33 Romanian companies in the Deloitte Central Europe Top 500 aa‚¬a€œ Deloitte study

Newsroom 09/09/2010 | 12:50

Romania ranks fifth in Central Europe, with 33 companies among the first 500 in the region. Among the first companies are names like Petrom, Automobile Dacia, Rompetrol, Orange and

for the first time, a Romanian pharmaceutical distribution company ranks among finalists.

The top of the largest companies in Romania is still dominated by the Energy & Resources industry, with 13 companies, followed by Consumer Business and Transportation (10), Manufacturing (4), Telecommunication (5) and, for the first time for the Romanian economy, one company from the pharmaceutical distribution industry.

 “The consequences of an extremely difficult year have significantly impacted the final results in 2009, all over the region,” said George Mucibabici, Chairman Deloitte Romania.

He added: “After three years of sustained growth, the combined revenues of the first 500 companies in Central Europe fell more than 21 percent, from EUR 665.72 billion to EUR 525.6 billion. However, the first quarter of 2010 brought the first signs of recovery, with 70 percent of the companies seeing their revenues grow in this period. This appears to be taking place in most countries and sectors, with some exceptions.”

 

Note: All revenue and net income figures are in EUR million    

Source:  Deloitte Romania 

 

Deloitte Central Europe Top 500 2010 – highlights

 

The report ranks the region’s 500 leading companies and examines trends by country and by sector to graphically illustrate the wider commercial and economic environment to which business leaders are adapting and responding. 

 

  • The total Euro revenues of the largest Central European enterprises fell by nearly 21% in 2009 as compared to 2008. This change appears to be a painful consequence of the financial crisis, but a detailed analysis of the available data indicates that depreciation of local currencies has also exerted a significant impact.

 

  • Almost 80 percent of the firms experienced declining revenues. By comparison, in the first quarter of 2010 (compared to a year earlier), approximately 70% of companies recorded a revenue increase.

 

  • Companies based in Poland continue to dominate the ranking as in previous years (representing 36% of the Top 500). However Poland’s numbers have fallen from 188 to 180 over the past year. In its turn, Ukraine saw a decline (from 52 to 39), while the number of companies grew in the Czech Republic (from 69 to 73) and Hungary (from 60 to 63). The biggest propor­tional winner, however, was Serbia, which doubled its representation from six to 12 companies.

 

  • Central Europe’s largest sector by revenue is Energy and Resources (over 200 billion Euro), which also has the highest proportion of state ownership within the region. The largest and fastest-growing sector by number of companies within the Top 500 is Consumer Business and Transportation (147.43 billion Euro). Third-placed Manufacturing is also the region’s fastest declining sector (some 100 billion Euro). It is also a sector showing one of the largest declines in representation (from 114 to 101).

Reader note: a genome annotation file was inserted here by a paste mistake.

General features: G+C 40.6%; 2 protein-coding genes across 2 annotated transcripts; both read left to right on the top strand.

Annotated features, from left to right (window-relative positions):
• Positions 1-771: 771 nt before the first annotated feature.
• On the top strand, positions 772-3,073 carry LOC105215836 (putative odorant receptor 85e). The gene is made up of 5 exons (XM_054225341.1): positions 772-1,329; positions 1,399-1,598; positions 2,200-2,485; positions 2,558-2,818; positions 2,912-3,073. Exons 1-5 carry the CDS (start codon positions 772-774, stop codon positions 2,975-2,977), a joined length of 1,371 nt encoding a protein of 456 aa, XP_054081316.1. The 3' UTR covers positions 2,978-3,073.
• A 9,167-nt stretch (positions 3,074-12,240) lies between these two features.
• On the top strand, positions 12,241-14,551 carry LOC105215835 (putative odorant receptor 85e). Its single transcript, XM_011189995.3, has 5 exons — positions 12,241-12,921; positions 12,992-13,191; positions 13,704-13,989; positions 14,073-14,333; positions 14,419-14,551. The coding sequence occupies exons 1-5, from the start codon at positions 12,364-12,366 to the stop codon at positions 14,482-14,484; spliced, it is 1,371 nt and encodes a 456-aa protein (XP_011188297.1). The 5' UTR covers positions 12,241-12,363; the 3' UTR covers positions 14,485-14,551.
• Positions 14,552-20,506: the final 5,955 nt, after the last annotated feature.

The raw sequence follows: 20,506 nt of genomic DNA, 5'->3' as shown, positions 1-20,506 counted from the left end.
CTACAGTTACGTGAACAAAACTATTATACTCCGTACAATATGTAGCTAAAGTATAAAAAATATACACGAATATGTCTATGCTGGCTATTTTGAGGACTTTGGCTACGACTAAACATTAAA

• The number of state-controlled companies in the CE Top 500 fell to 96 (from 110 last year and over 120 two years ago). This means the region is witnessing a trend developing on the one hand from the ongoing privatisation process and on the other from changes to economic structures following the economic slump. However the majority of the energy, natural resources and transportation firms included in the list are still state-owned.

 

  • In the Financial Services sector, the quality of bank loan portfolios worsened across the region, while the asset levels continued to drop, at a lower rhythm than the previous year. Demand for insurance policies declined (including demand for life insurance with investment options).

 

  • All industries experienced a general decrease in revenues, with Life Sciences, Construction, Real Estate and Consumer Business and Transportation being the least affected.

 

  • The Technology, Media and Telecommunications sector has continued to decline across Central Europe and this is reflected in this year’s ranking which saw almost 90% of these companies record a revenue decrease between 2008 and 2009 (the worst performance of all sectors).

 

  • The automotive industry is clearly the backbone of CE’s struggling manufacturing sector. Despite some initial signs of upturn in early 2010 following a year when most major companies’ revenue declined there is now a concern that the end of scrap subsidies in certain key export markets may cause further economic impact later in 2010.

 

  • Indications from the first quarter of 2010 suggest that a gradual economic recovery is already underway, demonstrated by widespread increases in company revenues following a year of steep decline. 

 

Clearly, several factors are at play in supporting the recovery, including economic stimulus packages from western governments and international organizations, national action to reduce deficits and company programs to streamline and modernize their operations. 

 

Other important elements behind the CE region’s fragile recovery include some clear competitive advantages that the region’s economies hold over their Western European counterparts. These include a relatively low-cost labor force, new production facilities that are more efficient than older plants in the west, and a banking sector that escaped the worst impacts of the financial and economic crises.

 

D.C.

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